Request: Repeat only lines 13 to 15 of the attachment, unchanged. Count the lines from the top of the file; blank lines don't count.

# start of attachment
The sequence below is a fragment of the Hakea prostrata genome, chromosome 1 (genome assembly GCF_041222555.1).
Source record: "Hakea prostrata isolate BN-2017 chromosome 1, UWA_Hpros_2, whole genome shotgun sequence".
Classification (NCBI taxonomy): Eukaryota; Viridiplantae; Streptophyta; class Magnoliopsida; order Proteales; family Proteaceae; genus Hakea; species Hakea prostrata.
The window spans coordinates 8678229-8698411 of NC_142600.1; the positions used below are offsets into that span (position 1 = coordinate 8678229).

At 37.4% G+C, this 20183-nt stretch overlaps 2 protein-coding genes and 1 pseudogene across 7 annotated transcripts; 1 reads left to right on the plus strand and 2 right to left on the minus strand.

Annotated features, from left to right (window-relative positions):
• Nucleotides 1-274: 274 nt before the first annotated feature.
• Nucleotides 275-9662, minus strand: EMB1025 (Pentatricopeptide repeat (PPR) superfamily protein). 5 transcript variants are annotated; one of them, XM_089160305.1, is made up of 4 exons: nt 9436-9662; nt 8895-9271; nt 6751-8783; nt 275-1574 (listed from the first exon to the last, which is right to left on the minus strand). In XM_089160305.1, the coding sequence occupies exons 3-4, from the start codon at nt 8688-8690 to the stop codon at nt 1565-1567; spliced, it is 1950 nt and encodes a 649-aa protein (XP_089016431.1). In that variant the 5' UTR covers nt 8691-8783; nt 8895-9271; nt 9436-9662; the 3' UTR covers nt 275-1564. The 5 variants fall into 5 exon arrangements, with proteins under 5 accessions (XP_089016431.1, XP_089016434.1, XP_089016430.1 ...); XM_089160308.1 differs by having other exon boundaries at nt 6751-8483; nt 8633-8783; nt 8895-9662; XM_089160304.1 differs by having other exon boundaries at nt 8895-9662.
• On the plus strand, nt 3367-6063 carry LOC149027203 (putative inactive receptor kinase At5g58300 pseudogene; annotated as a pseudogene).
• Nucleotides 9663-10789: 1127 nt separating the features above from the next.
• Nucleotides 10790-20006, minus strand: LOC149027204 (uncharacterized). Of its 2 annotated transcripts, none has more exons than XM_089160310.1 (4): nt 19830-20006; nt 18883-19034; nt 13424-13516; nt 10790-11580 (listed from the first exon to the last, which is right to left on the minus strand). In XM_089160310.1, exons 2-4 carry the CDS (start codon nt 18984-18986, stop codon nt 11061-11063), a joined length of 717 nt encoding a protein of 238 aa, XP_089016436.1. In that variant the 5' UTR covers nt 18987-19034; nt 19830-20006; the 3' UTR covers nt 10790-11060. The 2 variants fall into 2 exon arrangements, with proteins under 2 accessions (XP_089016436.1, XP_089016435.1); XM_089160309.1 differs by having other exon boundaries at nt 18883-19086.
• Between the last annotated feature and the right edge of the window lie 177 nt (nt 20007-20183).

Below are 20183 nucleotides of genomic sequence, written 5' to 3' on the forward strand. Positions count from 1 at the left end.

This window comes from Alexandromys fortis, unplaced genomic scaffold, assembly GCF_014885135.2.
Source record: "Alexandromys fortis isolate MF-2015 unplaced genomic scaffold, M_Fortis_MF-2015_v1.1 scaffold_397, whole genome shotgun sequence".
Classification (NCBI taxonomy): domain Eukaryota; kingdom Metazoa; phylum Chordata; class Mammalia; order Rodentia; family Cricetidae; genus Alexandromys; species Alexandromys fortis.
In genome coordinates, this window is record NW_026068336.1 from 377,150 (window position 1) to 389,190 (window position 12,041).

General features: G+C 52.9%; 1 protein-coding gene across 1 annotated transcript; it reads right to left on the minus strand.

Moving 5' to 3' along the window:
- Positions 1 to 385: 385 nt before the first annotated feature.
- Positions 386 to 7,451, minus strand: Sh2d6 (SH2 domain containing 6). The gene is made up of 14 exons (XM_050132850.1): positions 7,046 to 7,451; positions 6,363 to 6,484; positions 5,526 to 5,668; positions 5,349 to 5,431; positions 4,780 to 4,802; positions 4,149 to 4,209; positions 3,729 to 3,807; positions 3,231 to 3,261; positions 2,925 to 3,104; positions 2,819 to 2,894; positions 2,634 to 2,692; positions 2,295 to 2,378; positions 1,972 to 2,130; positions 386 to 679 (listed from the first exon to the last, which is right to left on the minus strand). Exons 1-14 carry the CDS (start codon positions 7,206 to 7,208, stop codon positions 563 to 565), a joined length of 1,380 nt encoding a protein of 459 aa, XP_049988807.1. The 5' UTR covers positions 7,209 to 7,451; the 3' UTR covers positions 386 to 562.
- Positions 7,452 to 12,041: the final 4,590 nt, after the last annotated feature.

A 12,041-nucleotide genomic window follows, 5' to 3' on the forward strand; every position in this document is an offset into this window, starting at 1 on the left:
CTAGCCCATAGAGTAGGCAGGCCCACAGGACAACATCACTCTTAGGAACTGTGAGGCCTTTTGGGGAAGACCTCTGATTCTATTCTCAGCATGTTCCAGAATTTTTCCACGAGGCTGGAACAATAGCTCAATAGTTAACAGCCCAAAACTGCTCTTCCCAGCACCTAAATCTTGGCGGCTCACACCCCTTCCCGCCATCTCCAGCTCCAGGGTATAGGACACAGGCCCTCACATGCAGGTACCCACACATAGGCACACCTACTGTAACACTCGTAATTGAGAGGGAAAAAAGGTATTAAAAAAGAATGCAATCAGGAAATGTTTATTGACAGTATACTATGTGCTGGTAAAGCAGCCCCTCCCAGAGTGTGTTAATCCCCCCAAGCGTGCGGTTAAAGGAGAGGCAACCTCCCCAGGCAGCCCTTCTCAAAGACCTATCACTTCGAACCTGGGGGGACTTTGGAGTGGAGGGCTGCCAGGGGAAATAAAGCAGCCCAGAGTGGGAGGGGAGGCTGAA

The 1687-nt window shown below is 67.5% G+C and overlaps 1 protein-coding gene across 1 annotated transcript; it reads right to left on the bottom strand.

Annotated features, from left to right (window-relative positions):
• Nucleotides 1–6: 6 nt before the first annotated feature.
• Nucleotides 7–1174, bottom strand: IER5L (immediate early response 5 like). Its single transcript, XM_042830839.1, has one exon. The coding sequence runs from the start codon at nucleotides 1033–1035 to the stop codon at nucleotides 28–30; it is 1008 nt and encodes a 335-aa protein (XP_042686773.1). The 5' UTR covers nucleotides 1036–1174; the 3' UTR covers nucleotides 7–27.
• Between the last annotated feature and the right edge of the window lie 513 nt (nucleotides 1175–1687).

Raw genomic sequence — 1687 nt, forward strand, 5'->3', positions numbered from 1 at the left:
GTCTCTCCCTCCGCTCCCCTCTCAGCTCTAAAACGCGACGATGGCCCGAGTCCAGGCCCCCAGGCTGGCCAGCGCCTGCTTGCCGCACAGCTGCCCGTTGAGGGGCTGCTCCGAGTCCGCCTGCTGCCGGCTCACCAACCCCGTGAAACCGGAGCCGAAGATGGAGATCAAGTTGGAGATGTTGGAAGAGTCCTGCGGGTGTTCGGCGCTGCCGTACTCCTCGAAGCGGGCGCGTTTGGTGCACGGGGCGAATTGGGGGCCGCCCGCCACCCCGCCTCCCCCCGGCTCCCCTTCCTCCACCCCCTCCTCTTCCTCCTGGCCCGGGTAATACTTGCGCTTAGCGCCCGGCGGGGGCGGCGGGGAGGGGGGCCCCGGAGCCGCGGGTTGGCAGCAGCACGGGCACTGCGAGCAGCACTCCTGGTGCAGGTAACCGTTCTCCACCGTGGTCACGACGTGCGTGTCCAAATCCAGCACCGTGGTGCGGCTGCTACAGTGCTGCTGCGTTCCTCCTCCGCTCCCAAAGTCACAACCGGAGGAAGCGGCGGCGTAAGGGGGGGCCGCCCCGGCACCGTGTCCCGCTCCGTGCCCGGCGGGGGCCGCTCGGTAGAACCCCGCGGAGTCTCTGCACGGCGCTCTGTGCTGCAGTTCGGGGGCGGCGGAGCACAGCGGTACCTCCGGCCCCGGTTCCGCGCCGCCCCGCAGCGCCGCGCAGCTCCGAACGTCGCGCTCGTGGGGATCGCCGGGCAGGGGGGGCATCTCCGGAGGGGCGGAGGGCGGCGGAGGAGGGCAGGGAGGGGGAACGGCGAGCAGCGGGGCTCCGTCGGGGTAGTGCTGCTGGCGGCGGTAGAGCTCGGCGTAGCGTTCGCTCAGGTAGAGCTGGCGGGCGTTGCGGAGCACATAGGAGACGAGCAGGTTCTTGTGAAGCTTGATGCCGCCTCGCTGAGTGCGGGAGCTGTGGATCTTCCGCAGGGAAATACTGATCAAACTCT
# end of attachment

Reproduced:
Below are 20183 nucleotides of genomic sequence, written 5' to 3' on the forward strand. Positions count from 1 at the left end.

This window comes from Alexandromys fortis, unplaced genomic scaffold, assembly GCF_014885135.2.
Source record: "Alexandromys fortis isolate MF-2015 unplaced genomic scaffold, M_Fortis_MF-2015_v1.1 scaffold_397, whole genome shotgun sequence".